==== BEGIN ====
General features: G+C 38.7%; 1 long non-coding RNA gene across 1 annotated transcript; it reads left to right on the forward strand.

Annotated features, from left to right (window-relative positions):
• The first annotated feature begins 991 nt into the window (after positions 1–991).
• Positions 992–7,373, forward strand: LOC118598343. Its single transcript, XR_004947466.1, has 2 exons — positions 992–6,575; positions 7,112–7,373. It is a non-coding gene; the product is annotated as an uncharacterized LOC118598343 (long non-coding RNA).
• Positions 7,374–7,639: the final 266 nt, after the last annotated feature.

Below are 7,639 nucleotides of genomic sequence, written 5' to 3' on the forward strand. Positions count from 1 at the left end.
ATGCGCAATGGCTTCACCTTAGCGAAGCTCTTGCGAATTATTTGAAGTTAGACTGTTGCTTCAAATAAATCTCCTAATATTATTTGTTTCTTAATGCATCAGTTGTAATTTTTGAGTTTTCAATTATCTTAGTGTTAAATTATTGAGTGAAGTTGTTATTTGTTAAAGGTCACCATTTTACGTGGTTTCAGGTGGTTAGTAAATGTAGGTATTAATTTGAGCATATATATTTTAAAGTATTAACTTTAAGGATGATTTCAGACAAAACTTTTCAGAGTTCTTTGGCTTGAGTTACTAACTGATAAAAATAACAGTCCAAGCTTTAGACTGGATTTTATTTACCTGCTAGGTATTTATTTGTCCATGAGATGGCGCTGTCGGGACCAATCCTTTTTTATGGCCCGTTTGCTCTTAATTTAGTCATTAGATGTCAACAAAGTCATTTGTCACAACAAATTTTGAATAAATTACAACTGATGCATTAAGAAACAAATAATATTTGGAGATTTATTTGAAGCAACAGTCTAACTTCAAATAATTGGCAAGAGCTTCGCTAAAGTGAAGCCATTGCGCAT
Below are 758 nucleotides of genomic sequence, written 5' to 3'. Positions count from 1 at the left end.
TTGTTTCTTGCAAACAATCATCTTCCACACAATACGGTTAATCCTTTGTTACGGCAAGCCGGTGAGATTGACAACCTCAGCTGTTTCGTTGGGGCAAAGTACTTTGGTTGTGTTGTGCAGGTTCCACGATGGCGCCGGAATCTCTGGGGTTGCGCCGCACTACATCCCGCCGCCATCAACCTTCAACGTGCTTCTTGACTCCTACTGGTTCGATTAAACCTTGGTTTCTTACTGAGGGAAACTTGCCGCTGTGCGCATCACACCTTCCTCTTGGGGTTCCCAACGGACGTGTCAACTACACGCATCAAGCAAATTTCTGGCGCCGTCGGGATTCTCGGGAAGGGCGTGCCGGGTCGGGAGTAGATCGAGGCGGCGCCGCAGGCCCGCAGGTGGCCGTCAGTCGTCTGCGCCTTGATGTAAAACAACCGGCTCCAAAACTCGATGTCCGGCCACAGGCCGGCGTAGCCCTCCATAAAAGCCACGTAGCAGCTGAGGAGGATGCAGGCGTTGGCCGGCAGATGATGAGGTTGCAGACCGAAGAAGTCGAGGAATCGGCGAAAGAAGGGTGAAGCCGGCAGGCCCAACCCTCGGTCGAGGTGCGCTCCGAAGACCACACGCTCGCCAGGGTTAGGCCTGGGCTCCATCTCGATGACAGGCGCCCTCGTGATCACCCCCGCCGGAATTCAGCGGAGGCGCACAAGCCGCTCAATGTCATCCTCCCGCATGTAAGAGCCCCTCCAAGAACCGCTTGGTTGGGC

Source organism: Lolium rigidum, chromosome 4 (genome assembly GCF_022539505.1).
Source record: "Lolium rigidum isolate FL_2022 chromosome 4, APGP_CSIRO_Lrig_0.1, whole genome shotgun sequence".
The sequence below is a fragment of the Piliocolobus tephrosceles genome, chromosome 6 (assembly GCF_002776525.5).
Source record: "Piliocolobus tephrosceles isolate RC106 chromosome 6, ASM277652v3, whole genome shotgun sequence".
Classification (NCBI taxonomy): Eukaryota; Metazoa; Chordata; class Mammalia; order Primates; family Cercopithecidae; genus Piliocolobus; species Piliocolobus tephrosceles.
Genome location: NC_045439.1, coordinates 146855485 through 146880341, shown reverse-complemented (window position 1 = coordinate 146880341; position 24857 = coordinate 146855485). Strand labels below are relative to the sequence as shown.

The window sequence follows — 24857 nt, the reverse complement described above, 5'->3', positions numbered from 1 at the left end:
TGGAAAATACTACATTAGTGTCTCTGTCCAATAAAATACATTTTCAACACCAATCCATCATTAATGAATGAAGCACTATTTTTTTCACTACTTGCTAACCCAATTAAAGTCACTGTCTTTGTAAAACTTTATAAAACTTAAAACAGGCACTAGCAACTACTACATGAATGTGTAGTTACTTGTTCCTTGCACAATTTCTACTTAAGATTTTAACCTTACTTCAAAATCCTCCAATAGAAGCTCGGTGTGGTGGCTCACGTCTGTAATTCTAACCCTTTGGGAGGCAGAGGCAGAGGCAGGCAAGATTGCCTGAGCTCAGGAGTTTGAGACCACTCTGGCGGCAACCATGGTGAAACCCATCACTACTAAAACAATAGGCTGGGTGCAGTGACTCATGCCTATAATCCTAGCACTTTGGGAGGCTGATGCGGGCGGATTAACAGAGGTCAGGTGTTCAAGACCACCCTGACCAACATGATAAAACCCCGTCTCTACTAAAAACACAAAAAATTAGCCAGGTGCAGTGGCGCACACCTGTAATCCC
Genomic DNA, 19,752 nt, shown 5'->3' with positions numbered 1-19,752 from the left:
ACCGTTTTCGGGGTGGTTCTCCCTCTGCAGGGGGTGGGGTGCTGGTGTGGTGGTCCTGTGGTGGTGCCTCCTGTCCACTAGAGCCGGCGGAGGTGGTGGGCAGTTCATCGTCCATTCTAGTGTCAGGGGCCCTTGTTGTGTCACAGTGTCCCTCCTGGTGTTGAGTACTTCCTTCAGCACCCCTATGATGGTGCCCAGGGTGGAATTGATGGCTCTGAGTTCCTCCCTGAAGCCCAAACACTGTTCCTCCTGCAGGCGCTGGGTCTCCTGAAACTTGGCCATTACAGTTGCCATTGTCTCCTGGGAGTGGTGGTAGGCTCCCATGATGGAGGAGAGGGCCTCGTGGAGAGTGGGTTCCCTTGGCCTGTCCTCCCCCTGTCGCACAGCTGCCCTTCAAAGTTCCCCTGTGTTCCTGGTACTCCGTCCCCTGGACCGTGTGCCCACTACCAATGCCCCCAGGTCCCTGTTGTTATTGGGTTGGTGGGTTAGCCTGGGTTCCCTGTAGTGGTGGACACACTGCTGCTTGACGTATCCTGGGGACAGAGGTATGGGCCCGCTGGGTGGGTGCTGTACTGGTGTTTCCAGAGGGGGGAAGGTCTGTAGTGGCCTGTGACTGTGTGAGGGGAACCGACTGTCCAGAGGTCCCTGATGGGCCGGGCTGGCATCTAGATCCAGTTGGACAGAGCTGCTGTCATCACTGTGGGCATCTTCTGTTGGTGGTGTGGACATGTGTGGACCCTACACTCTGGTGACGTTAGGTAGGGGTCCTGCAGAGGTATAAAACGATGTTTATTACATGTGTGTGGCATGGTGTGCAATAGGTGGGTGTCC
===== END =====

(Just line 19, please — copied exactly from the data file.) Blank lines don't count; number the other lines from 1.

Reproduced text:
ACCGTTTTCGGGGTGGTTCTCCCTCTGCAGGGGGTGGGGTGCTGGTGTGGTGGTCCTGTGGTGGTGCCTCCTGTCCACTAGAGCCGGCGGAGGTGGTGGGCAGTTCATCGTCCATTCTAGTGTCAGGGGCCCTTGTTGTGTCACAGTGTCCCTCCTGGTGTTGAGTACTTCCTTCAGCACCCCTATGATGGTGCCCAGGGTGGAATTGATGGCTCTGAGTTCCTCCCTGAAGCCCAAACACTGTTCCTCCTGCAGGCGCTGGGTCTCCTGAAACTTGGCCATTACAGTTGCCATTGTCTCCTGGGAGTGGTGGTAGGCTCCCATGATGGAGGAGAGGGCCTCGTGGAGAGTGGGTTCCCTTGGCCTGTCCTCCCCCTGTCGCACAGCTGCCCTTCAAAGTTCCCCTGTGTTCCTGGTACTCCGTCCCCTGGACCGTGTGCCCACTACCAATGCCCCCAGGTCCCTGTTGTTATTGGGTTGGTGGGTTAGCCTGGGTTCCCTGTAGTGGTGGACACACTGCTGCTTGACGTATCCTGGGGACAGAGGTATGGGCCCGCTGGGTGGGTGCTGTACTGGTGTTTCCAGAGGGGGGAAGGTCTGTAGTGGCCTGTGACTGTGTGAGGGGAACCGACTGTCCAGAGGTCCCTGATGGGCCGGGCTGGCATCTAGATCCAGTTGGACAGAGCTGCTGTCATCACTGTGGGCATCTTCTGTTGGTGGTGTGGACATGTGTGGACCCTACACTCTGGTGACGTTAGGTAGGGGTCCTGCAGAGGTATAAAACGATGTTTATTACATGTGTGTGGCATGGTGTGCAATAGGTGGGTGTCC